Thursday, October 11, 2012

The Local Artist Speaks | PONY VILLAGE

Pony Village will be on The Lunch Box on Friday, October 12 at noon.  I scooped James Dineen by chatting with band member, Ryan Barber.  Meet him here!


How long have you lived in the Portland area? I have lived in the portland area for around 15 years, on and off.

Give us a brief history of your band/project.  The simple answer is that this band started as a recording project of mine, then evolved into a full band. But the actual history of the band since then has more twists and turns than an episode of "Quantam Leap". We'll just say we are currently working on a new album, here now, in present history.

What’s the first song you ever learned to play? Hmmm. Full song, singing and playing guitar would be "Hannah and Gabi", by the Lemonheads. But...... first things i learned to play were Metallica and Slayer rhythm guitar riffs. And I will gladly play them for anyone who wants to listen...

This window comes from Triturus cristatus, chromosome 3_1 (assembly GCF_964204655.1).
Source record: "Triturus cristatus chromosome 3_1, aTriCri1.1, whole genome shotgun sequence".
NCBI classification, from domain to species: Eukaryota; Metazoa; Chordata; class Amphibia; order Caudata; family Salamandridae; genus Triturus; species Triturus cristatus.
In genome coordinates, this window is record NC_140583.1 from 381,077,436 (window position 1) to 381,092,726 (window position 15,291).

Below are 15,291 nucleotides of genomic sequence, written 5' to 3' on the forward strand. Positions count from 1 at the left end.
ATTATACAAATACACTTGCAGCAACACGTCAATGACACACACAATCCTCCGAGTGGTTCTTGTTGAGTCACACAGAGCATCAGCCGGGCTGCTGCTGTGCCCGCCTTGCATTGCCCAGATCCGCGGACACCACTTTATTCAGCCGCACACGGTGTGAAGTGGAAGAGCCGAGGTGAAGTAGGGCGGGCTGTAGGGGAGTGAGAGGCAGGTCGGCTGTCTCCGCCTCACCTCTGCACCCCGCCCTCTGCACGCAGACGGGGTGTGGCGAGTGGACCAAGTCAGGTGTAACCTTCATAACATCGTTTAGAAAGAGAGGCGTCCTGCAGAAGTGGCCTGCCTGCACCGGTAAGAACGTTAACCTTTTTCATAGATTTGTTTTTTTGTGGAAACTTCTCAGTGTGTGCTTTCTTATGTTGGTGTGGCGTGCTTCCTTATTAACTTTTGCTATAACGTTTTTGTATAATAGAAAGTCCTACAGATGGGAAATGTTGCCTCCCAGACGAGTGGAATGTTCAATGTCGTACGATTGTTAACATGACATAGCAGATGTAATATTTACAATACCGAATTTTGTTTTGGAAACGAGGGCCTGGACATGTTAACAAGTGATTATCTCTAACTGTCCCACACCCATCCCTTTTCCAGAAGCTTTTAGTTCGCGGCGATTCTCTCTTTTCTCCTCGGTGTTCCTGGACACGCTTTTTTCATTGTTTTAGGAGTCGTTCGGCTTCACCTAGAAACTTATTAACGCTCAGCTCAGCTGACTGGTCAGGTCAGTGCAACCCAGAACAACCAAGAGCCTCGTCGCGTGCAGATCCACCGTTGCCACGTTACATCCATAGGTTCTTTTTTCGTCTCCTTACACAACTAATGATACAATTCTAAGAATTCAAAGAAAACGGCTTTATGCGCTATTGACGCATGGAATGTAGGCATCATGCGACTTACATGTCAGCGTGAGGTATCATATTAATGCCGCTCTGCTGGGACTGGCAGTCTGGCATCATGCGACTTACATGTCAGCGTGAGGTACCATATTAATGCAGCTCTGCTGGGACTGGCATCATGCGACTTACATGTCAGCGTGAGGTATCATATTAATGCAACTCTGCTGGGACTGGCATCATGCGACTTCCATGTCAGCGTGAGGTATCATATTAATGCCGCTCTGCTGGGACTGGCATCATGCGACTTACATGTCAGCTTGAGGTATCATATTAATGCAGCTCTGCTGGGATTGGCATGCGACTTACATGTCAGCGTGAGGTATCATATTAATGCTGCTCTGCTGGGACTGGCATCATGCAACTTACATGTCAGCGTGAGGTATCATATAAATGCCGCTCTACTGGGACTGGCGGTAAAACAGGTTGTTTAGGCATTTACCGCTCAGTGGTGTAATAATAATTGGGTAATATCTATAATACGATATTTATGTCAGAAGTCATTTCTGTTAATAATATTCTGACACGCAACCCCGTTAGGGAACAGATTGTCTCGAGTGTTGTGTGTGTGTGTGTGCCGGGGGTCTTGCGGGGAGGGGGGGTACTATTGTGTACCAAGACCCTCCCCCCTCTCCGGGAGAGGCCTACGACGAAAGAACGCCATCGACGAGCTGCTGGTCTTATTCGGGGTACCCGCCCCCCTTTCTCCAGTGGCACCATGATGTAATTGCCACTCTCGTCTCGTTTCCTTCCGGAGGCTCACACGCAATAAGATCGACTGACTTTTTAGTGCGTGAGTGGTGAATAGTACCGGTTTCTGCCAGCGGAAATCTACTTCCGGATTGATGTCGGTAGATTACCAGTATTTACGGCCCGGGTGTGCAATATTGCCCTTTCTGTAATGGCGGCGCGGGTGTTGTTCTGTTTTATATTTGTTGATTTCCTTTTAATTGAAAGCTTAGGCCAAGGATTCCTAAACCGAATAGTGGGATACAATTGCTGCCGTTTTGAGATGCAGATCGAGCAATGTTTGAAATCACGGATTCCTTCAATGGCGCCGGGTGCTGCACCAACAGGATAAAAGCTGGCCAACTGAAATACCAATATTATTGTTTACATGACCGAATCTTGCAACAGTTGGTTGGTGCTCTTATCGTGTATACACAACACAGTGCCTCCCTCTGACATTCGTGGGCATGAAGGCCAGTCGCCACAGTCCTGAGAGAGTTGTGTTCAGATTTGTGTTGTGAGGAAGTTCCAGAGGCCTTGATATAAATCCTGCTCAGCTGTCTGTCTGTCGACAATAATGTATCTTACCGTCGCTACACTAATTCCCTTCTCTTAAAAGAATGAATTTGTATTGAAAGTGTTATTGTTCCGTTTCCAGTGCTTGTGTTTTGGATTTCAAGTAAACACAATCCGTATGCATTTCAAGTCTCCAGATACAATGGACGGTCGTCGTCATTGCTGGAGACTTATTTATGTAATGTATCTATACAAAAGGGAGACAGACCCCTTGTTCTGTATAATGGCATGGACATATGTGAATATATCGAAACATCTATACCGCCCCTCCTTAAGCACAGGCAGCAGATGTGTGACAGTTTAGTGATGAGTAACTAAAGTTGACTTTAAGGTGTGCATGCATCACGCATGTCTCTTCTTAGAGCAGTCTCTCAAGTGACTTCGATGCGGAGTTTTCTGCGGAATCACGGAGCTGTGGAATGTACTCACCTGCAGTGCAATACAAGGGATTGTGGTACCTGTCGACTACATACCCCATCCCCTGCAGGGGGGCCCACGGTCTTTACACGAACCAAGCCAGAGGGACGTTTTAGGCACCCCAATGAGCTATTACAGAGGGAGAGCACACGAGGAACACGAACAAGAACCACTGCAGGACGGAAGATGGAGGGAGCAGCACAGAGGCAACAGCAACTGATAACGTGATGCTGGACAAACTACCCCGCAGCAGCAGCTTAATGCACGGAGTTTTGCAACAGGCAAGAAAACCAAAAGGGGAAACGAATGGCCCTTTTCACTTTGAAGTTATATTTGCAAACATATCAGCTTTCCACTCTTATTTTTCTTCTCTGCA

What’s your favorite local venue to play? To see other bands?   That's almost impossible to answer. As far as playing, it totally depends on the crowd. As far as seeing a band, it totally depends on the band.  I've seen bands totally kill it in venues i know firsthand have the worst sound systems on earth.  And we've played shows where none of us could hear a thing on stage, but people loved it and we had a blast, we've also had shows where the sound on stage was pristine, but we were being rushed through our set, and the soundguy was a dick, and we didn't have fun. not gonna name names.

Speaking of other bands, who do you like on the Portland music scene? I think my band mates might have more to say on this but me personally? I really dig Towering Trees,  Charts, Talkative,  Fanno Creek,  Old Age,  Bevelers,  Ozarks, Pine Language,  Parson Redheads,  and of course Mr. Mike Coykendall.

Tell us about a recent “Only in Portland” moment you might have had.  My rent got raised by $200 because a new set of condos went up at the end of my block. Only in Portland!! :)

Finish this sentence: “I cannot live without.... Sriracha"

Saturday, October 6, 2012

DJ Klyph presents: The Movement